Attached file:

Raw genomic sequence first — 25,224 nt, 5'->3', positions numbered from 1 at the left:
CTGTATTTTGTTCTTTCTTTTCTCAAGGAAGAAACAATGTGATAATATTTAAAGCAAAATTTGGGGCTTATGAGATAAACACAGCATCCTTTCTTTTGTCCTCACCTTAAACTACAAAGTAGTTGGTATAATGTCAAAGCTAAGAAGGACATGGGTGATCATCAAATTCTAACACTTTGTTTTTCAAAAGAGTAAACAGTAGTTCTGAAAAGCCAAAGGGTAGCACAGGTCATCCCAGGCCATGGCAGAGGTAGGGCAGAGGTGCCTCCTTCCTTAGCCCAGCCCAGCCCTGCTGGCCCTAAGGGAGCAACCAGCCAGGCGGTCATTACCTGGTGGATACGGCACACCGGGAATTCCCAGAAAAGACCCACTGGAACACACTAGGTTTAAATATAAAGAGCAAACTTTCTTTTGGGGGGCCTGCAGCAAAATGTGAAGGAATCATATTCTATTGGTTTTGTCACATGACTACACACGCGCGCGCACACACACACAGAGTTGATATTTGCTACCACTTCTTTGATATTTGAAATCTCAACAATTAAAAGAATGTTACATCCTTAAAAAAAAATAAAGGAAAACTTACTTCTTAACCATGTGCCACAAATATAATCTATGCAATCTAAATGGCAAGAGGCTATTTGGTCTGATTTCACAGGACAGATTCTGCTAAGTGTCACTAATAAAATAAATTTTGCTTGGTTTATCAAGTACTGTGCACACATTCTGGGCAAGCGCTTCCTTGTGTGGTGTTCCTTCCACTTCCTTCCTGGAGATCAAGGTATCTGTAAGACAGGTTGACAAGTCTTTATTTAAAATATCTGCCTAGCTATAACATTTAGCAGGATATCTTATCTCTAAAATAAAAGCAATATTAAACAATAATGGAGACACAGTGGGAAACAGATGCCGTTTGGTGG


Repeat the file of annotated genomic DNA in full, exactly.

Raw genomic sequence first — 25,224 nt, 5'->3', positions numbered from 1 at the left:
CTGTATTTTGTTCTTTCTTTTCTCAAGGAAGAAACAATGTGATAATATTTAAAGCAAAATTTGGGGCTTATGAGATAAACACAGCATCCTTTCTTTTGTCCTCACCTTAAACTACAAAGTAGTTGGTATAATGTCAAAGCTAAGAAGGACATGGGTGATCATCAAATTCTAACACTTTGTTTTTCAAAAGAGTAAACAGTAGTTCTGAAAAGCCAAAGGGTAGCACAGGTCATCCCAGGCCATGGCAGAGGTAGGGCAGAGGTGCCTCCTTCCTTAGCCCAGCCCAGCCCTGCTGGCCCTAAGGGAGCAACCAGCCAGGCGGTCATTACCTGGTGGATACGGCACACCGGGAATTCCCAGAAAAGACCCACTGGAACACACTAGGTTTAAATATAAAGAGCAAACTTTCTTTTGGGGGGCCTGCAGCAAAATGTGAAGGAATCATATTCTATTGGTTTTGTCACATGACTACACACGCGCGCGCACACACACACAGAGTTGATATTTGCTACCACTTCTTTGATATTTGAAATCTCAACAATTAAAAGAATGTTACATCCTTAAAAAAAAATAAAGGAAAACTTACTTCTTAACCATGTGCCACAAATATAATCTATGCAATCTAAATGGCAAGAGGCTATTTGGTCTGATTTCACAGGACAGATTCTGCTAAGTGTCACTAATAAAATAAATTTTGCTTGGTTTATCAAGTACTGTGCACACATTCTGGGCAAGCGCTTCCTTGTGTGGTGTTCCTTCCACTTCCTTCCTGGAGATCAAGGTATCTGTAAGACAGGTTGACAAGTCTTTATTTAAAATATCTGCCTAGCTATAACATTTAGCAGGATATCTTATCTCTAAAATAAAAGCAATATTAAACAATAATGGAGACACAGTGGGAAACAGATGCCGTTTGGTGG